Uebelmannia pectinifera (2006)

PhotoBy Chris Deem (January 2006)

In the southern reaches of the Serra do Espinhaco, elevation 3,237 feet, the wind has suddenly changed direction. The quartz sand, dry and white, shifts silently, revealing three small, globular cacti. Two are a dull green color, with a purplish hue down the center of their vertical ribs. The other is darker, almost brown, with a red tint and small purple blotches.

Their bodies seem to shine by reflection, like little moons. Their spines, all black at their woolly crowns, seem somehow to magically transform. Now down each rib they stand short and comblike, then suddently white, like a primer coat of paint was applied, with the tips bleeding through black and brown. The sand is shifting again…

Many years have passed, and of the three cacti that grew here, two are still alive. Old now, they are nearly 20 inches tall, and their small yellow flowers still occasionally appear…

In the state of Minas Gerais, Brazil, a new genus of cacus was discovered in 1966. After several years of study, the cactus specialist A. F. H. Buining described the five, possibly six species in 1973. Distant relatives of notocacti, these uebelmannias have epidermis layers that contain unusual gum cells that reflect light.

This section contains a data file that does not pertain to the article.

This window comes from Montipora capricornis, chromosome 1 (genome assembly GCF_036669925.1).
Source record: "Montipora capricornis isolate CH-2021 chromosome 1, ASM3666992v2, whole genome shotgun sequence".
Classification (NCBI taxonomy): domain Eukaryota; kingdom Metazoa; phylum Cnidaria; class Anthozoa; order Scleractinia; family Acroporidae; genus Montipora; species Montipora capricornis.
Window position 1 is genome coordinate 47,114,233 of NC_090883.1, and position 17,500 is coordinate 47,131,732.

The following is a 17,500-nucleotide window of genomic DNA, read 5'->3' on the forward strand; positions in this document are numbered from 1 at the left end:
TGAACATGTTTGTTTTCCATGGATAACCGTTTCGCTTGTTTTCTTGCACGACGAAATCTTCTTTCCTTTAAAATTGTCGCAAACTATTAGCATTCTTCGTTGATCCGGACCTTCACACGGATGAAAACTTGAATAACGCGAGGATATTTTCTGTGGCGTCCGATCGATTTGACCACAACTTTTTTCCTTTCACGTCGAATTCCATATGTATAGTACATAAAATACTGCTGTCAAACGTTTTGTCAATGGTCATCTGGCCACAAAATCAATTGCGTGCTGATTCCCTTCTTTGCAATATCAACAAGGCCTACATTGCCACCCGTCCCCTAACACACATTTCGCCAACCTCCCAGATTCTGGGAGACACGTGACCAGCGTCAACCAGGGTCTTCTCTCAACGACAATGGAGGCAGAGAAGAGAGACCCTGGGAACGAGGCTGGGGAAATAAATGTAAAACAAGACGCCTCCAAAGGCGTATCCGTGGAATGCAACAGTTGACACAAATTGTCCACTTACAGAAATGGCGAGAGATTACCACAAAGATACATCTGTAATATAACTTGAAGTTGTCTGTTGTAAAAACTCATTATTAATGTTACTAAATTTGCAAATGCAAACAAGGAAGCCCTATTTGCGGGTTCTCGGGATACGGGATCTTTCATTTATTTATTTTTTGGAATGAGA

Uebelmannias require sunny, humid conditions in summer. In winter, bright light, warmth and occasional water are required. The cacti grow well in a slightly acidic, very porous potting medium. They are somewhat rot-prone, but just as often die from root loss in winter. For these reasons, uebelmannias are often grafted.